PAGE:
The notice period required for 9 to 56 weeks after stillbirth or the child’s death is at least one (1) week of notice before the start of the week (or weeks) that they want to take off work.
As part of the notice, employees should give the date of the child’s death or stillbirth to their employer, as well as:
- When they want their Parental Bereavement Leave to start.
- Whether they will be taking one (1) or two (2) weeks’ leave.
Employees can give notice using an informal process, such as by email, telephone, or by text message. Even so, the employer cannot ask for:
- For leave in writing (e.g. following up with an email, form, or letter).
- To cancel leave in writing.
- Evidence of their entitlement for leave.
- Personal details about their relationship to the baby or child.
If an Employee Cancels Parental Bereavement Leave
Employees can cancel their Parental Bereavement Leave in cases where they gave more than the required notice for taking leave to their employer.
If they were starting leave within 8 weeks of the death or stillbirth, they must tell you about the cancellation no later than the time they would normally start work on the first day of planned leave.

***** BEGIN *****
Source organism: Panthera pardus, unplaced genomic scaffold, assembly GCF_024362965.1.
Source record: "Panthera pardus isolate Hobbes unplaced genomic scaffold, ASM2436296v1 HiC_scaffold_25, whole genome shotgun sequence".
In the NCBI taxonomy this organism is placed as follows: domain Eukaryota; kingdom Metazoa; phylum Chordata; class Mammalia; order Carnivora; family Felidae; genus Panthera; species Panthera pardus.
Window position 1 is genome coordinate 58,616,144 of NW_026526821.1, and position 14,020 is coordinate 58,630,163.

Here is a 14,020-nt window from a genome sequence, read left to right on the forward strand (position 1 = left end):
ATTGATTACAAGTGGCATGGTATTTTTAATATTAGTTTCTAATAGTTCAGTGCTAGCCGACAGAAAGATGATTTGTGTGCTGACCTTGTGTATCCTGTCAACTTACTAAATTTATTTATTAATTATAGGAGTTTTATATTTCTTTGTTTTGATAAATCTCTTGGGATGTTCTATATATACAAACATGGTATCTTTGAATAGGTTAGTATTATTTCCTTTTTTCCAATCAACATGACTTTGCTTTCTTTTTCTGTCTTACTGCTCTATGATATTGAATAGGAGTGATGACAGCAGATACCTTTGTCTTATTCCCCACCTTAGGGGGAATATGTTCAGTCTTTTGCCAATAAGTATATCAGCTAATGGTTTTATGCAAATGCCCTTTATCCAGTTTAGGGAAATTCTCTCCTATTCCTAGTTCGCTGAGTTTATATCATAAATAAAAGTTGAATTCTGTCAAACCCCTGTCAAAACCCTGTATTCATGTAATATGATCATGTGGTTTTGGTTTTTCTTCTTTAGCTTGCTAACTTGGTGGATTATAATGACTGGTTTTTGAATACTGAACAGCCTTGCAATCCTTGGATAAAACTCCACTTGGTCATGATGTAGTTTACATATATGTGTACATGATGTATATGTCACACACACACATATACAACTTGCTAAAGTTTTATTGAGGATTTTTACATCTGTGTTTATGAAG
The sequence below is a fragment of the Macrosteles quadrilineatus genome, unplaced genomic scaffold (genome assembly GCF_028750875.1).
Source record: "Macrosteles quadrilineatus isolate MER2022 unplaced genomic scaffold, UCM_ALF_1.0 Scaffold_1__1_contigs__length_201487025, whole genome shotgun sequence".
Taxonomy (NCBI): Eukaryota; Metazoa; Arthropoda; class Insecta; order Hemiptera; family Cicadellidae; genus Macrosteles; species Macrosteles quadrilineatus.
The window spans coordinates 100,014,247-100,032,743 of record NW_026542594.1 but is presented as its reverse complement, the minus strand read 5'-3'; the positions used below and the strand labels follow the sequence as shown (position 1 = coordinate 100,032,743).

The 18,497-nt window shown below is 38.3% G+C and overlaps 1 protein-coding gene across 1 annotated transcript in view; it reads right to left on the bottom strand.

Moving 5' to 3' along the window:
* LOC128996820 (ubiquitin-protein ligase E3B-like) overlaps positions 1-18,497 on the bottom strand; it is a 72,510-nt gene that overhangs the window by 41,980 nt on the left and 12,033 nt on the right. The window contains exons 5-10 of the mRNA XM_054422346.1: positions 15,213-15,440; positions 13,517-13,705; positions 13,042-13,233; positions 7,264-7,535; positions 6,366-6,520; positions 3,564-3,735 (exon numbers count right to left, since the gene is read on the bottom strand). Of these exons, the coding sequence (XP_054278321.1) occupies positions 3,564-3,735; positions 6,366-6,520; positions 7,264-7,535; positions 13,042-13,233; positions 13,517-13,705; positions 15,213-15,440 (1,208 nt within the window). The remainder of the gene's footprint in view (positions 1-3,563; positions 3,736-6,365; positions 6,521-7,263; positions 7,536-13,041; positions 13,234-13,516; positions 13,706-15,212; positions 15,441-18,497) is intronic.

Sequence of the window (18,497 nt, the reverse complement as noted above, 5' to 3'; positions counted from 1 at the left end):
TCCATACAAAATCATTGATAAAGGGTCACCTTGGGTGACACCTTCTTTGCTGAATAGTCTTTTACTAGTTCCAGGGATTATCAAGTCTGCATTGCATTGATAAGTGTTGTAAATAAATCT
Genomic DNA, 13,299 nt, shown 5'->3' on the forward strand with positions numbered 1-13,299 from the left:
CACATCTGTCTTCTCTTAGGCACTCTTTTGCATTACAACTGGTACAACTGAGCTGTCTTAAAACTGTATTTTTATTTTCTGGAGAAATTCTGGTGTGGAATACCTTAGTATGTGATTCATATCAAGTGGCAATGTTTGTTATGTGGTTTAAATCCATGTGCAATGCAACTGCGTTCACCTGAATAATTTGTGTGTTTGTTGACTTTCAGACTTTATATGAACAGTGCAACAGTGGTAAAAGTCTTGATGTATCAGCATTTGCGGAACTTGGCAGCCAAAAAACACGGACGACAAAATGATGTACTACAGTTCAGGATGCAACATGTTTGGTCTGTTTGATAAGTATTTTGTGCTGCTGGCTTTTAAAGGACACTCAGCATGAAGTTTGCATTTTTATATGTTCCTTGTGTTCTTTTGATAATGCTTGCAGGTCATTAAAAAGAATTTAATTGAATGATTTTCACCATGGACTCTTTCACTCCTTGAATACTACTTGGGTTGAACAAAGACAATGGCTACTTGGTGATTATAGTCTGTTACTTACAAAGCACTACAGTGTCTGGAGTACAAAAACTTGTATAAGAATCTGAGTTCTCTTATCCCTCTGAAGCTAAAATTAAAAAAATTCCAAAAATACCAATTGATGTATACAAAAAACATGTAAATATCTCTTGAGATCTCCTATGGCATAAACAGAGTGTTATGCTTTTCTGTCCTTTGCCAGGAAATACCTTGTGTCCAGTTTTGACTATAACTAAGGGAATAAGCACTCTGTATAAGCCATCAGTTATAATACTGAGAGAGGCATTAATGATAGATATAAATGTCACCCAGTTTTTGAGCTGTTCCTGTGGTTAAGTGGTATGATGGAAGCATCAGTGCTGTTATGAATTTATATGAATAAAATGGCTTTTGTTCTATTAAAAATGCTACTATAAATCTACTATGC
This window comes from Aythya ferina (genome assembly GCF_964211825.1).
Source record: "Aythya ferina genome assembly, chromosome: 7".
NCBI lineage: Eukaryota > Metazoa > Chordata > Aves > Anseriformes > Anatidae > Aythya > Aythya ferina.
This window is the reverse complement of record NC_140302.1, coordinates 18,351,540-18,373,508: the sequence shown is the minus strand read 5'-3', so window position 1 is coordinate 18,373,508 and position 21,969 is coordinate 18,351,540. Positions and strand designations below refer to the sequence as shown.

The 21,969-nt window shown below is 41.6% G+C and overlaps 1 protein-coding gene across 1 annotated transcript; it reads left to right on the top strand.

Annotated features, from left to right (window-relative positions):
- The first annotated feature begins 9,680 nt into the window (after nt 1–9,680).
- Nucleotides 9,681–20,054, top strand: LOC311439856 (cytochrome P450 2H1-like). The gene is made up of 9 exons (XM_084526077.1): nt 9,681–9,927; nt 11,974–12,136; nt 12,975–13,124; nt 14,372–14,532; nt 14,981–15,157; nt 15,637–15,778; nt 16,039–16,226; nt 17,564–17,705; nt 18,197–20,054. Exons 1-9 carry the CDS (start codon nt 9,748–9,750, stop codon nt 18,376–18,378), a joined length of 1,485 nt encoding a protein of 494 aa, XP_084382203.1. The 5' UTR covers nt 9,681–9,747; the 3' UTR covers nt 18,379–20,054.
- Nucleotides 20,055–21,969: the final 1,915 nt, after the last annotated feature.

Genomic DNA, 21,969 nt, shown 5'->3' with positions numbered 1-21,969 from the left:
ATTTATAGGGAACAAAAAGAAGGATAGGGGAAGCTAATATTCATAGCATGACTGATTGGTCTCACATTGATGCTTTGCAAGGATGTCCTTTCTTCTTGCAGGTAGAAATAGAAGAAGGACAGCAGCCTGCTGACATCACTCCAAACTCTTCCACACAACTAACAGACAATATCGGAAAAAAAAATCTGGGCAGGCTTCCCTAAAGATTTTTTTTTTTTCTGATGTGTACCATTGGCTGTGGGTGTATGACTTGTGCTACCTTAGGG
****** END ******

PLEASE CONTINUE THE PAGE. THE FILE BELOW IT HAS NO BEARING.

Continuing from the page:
They must tell you no later than one (1) week before the start of the intended leave if they were starting it nine (9) weeks or later after the stillbirth or death.
Employers can rebook another week of leave if they cancel it before the leave was due to begin and they supply you with the correct notice.
Statutory Parental Bereavement Pay
Employees need to ask for Statutory Parental Bereavement Pay within twenty eight (28) days, beginning with the first day of the week for which they want to claim their pay.
The notice must be given in writing (e.g. by email or letter) each time and include their name along with:
- The dates of the period they want to claim Statutory Parental Bereavement Pay.
- The date of the stillbirth or the child’s death.
Employees also need to give a self declaration to their employer to confirm they qualify due to their relationship to the baby or child (only needed once when they first ask for pay).
If an Employee Cancels Statutory Parental Bereavement Pay
Employees can cancel Statutory Parental Bereavement Pay in cases where they gave more than the required notice for claiming pay.
They need to give notice on the first day of the week of pay they want to cancel if it was due to start within eight (8) weeks of the stillbirth or child’s death.